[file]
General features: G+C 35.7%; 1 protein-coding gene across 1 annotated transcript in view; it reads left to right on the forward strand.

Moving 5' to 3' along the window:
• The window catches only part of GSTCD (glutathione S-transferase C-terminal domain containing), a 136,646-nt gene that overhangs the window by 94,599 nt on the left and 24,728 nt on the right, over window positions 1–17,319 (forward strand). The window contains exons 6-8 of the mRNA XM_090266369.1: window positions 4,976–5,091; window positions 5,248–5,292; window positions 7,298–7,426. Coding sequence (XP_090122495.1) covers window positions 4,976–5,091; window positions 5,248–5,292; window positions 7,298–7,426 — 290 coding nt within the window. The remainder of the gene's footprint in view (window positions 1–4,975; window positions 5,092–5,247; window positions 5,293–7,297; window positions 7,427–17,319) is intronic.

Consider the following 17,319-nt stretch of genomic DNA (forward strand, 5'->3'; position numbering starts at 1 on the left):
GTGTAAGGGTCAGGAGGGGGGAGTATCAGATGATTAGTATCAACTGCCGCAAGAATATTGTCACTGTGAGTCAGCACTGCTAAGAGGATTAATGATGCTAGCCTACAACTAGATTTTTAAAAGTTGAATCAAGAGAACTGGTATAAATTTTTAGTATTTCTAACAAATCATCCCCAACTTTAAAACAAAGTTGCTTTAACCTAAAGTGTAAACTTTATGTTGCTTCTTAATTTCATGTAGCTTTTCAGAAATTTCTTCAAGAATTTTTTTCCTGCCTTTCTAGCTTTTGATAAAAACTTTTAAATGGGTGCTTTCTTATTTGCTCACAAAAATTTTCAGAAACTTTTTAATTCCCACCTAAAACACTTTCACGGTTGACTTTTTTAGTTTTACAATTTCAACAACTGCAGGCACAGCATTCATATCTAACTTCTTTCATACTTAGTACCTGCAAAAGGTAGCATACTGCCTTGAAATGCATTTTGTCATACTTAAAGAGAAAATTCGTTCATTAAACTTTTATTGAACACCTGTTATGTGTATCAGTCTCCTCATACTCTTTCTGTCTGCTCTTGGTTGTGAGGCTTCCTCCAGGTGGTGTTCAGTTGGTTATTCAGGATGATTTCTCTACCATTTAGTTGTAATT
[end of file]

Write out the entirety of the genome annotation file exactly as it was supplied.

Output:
General features: G+C 35.7%; 1 protein-coding gene across 1 annotated transcript in view; it reads left to right on the forward strand.

Moving 5' to 3' along the window:
• The window catches only part of GSTCD (glutathione S-transferase C-terminal domain containing), a 136,646-nt gene that overhangs the window by 94,599 nt on the left and 24,728 nt on the right, over window positions 1–17,319 (forward strand). The window contains exons 6-8 of the mRNA XM_090266369.1: window positions 4,976–5,091; window positions 5,248–5,292; window positions 7,298–7,426. Coding sequence (XP_090122495.1) covers window positions 4,976–5,091; window positions 5,248–5,292; window positions 7,298–7,426 — 290 coding nt within the window. The remainder of the gene's footprint in view (window positions 1–4,975; window positions 5,092–5,247; window positions 5,293–7,297; window positions 7,427–17,319) is intronic.

Consider the following 17,319-nt stretch of genomic DNA (forward strand, 5'->3'; position numbering starts at 1 on the left):
GTGTAAGGGTCAGGAGGGGGGAGTATCAGATGATTAGTATCAACTGCCGCAAGAATATTGTCACTGTGAGTCAGCACTGCTAAGAGGATTAATGATGCTAGCCTACAACTAGATTTTTAAAAGTTGAATCAAGAGAACTGGTATAAATTTTTAGTATTTCTAACAAATCATCCCCAACTTTAAAACAAAGTTGCTTTAACCTAAAGTGTAAACTTTATGTTGCTTCTTAATTTCATGTAGCTTTTCAGAAATTTCTTCAAGAATTTTTTTCCTGCCTTTCTAGCTTTTGATAAAAACTTTTAAATGGGTGCTTTCTTATTTGCTCACAAAAATTTTCAGAAACTTTTTAATTCCCACCTAAAACACTTTCACGGTTGACTTTTTTAGTTTTACAATTTCAACAACTGCAGGCACAGCATTCATATCTAACTTCTTTCATACTTAGTACCTGCAAAAGGTAGCATACTGCCTTGAAATGCATTTTGTCATACTTAAAGAGAAAATTCGTTCATTAAACTTTTATTGAACACCTGTTATGTGTATCAGTCTCCTCATACTCTTTCTGTCTGCTCTTGGTTGTGAGGCTTCCTCCAGGTGGTGTTCAGTTGGTTATTCAGGATGATTTCTCTACCATTTAGTTGTAATT